Here is a selection of the plants that were on display this year. I’ve not shown them all. The ones that have been excluded will be featured next year. You can have too much of a good thing even one that has as much charm as a Nerine.

Nerine masoniorum

Marianne Mason collected this plant in 1920, at Umtata in the Eastern Cape, South Africa. It is only found in one location which is now threatened by development.(photographed on 19 August 2023).

Nerine masoniorum

Nerine masoniorum

Nerine filifolia

Found in the summer rainfall area of the East Cape, Free State and Swaziland. It can be evergreen in cultivation but needs summer rest to get it to flower. The specific epithet is from the Latin – fili ~ threadlike & folia ~ leaved (photographed 16 October 2023).

Nerine angustifolia

Nerine angustifolia is one of the evergreen species (in its native habitat) that hails from the summer rainfall areas of Swaziland and Lesotho in South Africa. The specific epithet comes from the Latin – angusti ~ narrow, and folia ~ leaved (photographed 16 October 2023).

Nerine angustifolia

Nerine angustifolia

Nerine humilis Peersii Group from Toorwaterpoort

This used to be a separate species as it had more crisped perianth segments and scarcely glaucous leaves, thought to be different from N. humilis. It was collected by V.S Peers (1874 – 1940) an Australian who collected this species in August 1925. (photographed 2 October 2023).

Nerine humilis Peersii Group

Nerine sarniensis ‘Betty’s Bay’

The specific epithet, sarniensis, comes from the latin for Guernsey – Sarnia was the old name of the island of Guernsey.

Betty’s came from the Botanic Garden that Harold Porter left to the South African Nation, at the town of Betty’s Bay near Overberg. Harold had a particular fondness for nerines. There is a nice almost gold fleck in the colour of the petals that glisten in the sun, a feature I was trying to capture in the picture.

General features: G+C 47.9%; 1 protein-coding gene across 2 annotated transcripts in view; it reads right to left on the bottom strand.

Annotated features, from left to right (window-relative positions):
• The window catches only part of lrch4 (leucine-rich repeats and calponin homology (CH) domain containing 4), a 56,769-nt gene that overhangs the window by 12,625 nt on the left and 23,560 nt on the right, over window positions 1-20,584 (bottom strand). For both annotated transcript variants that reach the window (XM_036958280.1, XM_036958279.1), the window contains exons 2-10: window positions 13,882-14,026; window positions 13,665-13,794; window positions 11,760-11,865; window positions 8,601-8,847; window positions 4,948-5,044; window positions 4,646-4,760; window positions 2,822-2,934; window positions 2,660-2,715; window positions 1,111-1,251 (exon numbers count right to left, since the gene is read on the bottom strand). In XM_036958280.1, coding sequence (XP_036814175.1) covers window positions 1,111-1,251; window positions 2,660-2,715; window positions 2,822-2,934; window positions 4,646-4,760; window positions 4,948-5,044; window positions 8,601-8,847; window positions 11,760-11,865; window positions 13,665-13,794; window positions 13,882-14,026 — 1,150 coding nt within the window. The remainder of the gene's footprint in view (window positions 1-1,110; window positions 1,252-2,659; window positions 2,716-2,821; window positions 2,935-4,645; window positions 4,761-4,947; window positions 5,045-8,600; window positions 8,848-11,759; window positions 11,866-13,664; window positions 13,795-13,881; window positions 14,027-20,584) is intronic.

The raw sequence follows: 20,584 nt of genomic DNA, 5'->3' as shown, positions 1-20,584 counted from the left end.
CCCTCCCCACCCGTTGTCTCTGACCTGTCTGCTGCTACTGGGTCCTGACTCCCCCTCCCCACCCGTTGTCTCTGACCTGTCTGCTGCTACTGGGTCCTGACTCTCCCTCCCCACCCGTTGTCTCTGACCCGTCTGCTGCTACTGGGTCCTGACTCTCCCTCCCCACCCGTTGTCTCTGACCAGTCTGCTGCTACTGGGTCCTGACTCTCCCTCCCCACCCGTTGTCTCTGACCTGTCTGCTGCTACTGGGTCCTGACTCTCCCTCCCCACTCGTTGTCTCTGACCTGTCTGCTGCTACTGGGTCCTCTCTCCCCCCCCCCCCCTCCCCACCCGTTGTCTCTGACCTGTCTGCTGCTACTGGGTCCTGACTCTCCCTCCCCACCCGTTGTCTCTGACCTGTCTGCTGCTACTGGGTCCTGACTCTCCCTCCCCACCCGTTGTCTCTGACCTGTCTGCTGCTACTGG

Nerine sarniensis Betty's Bay

Nerine sarniensis 'Betty's Bay'

Harold Porter was cremated and it was claimed his final wish was that his ashes were spread over his beloved Nerines. I’ve used blood, fish and bone fertilizer before but I’m not that keen.  I’m not sure if his final wishes were actually carried out.

Nerine humilis Breachiae Group

This plant was given species rank in the past but has now been moved into N. humilis. It comes from the southwest Cape. The leaves appear as the flowers fade and lie flat on the ground. Originally it was named for a Mr. W. Breach. Some of the confusion with the different species was due to larger plants in the east that have longer, broader leaves and taller flower spikes. According to DNA studies these are included in the same species, a technique not available 100 years ago!

Nerine humilis Breachiae Group

Nerine humilis Breachiae Group

Nerine humilis from Du Toitskloof

These plants were collected from Du Toit’s Gap in the Western Cape Province (photographed 16 October 2023).

Nerine humilis from Du Toitskloof S.A.

Nerine humilis from Du Toitskloof S.A

Nerine x haylockii

The final species in this diary entry, a hybrid between N. sarniensis x humilis. I believe it was named for Matthew Haylock, a 19th Century gardener (photographed 27 September 2023).